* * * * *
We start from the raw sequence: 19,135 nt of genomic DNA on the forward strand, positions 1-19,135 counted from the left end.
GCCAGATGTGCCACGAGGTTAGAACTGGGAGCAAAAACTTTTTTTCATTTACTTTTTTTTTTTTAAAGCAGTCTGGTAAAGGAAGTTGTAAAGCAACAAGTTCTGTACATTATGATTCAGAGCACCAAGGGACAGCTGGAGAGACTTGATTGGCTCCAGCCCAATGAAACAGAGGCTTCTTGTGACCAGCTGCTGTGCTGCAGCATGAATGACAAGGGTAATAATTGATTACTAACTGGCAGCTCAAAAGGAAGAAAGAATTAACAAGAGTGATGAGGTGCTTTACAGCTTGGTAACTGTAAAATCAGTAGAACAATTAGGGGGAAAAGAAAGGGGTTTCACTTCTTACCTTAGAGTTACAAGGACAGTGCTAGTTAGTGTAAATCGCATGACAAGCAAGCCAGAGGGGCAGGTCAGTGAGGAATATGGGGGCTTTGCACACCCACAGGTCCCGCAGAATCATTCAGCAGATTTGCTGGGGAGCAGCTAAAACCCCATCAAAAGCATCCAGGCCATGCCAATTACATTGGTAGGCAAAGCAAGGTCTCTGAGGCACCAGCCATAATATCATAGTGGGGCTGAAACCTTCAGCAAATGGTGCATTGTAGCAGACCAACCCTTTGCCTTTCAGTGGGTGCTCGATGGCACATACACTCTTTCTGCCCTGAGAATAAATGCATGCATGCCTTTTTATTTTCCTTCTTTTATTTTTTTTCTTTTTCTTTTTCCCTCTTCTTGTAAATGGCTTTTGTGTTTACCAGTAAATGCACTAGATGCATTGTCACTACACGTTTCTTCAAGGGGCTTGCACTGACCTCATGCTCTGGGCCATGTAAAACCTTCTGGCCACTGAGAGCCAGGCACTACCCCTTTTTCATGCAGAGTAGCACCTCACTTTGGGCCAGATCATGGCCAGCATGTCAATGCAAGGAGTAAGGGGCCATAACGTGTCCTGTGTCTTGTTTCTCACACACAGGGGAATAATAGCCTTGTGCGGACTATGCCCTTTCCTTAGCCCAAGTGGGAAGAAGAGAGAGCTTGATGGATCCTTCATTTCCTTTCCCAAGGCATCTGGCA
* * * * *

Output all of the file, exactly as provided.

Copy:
We start from the raw sequence: 19,135 nt of genomic DNA on the forward strand, positions 1-19,135 counted from the left end.
GCCAGATGTGCCACGAGGTTAGAACTGGGAGCAAAAACTTTTTTTCATTTACTTTTTTTTTTTTAAAGCAGTCTGGTAAAGGAAGTTGTAAAGCAACAAGTTCTGTACATTATGATTCAGAGCACCAAGGGACAGCTGGAGAGACTTGATTGGCTCCAGCCCAATGAAACAGAGGCTTCTTGTGACCAGCTGCTGTGCTGCAGCATGAATGACAAGGGTAATAATTGATTACTAACTGGCAGCTCAAAAGGAAGAAAGAATTAACAAGAGTGATGAGGTGCTTTACAGCTTGGTAACTGTAAAATCAGTAGAACAATTAGGGGGAAAAGAAAGGGGTTTCACTTCTTACCTTAGAGTTACAAGGACAGTGCTAGTTAGTGTAAATCGCATGACAAGCAAGCCAGAGGGGCAGGTCAGTGAGGAATATGGGGGCTTTGCACACCCACAGGTCCCGCAGAATCATTCAGCAGATTTGCTGGGGAGCAGCTAAAACCCCATCAAAAGCATCCAGGCCATGCCAATTACATTGGTAGGCAAAGCAAGGTCTCTGAGGCACCAGCCATAATATCATAGTGGGGCTGAAACCTTCAGCAAATGGTGCATTGTAGCAGACCAACCCTTTGCCTTTCAGTGGGTGCTCGATGGCACATACACTCTTTCTGCCCTGAGAATAAATGCATGCATGCCTTTTTATTTTCCTTCTTTTATTTTTTTTCTTTTTCTTTTTCCCTCTTCTTGTAAATGGCTTTTGTGTTTACCAGTAAATGCACTAGATGCATTGTCACTACACGTTTCTTCAAGGGGCTTGCACTGACCTCATGCTCTGGGCCATGTAAAACCTTCTGGCCACTGAGAGCCAGGCACTACCCCTTTTTCATGCAGAGTAGCACCTCACTTTGGGCCAGATCATGGCCAGCATGTCAATGCAAGGAGTAAGGGGCCATAACGTGTCCTGTGTCTTGTTTCTCACACACAGGGGAATAATAGCCTTGTGCGGACTATGCCCTTTCCTTAGCCCAAGTGGGAAGAAGAGAGAGCTTGATGGATCCTTCATTTCCTTTCCCAAGGCATCTGGCA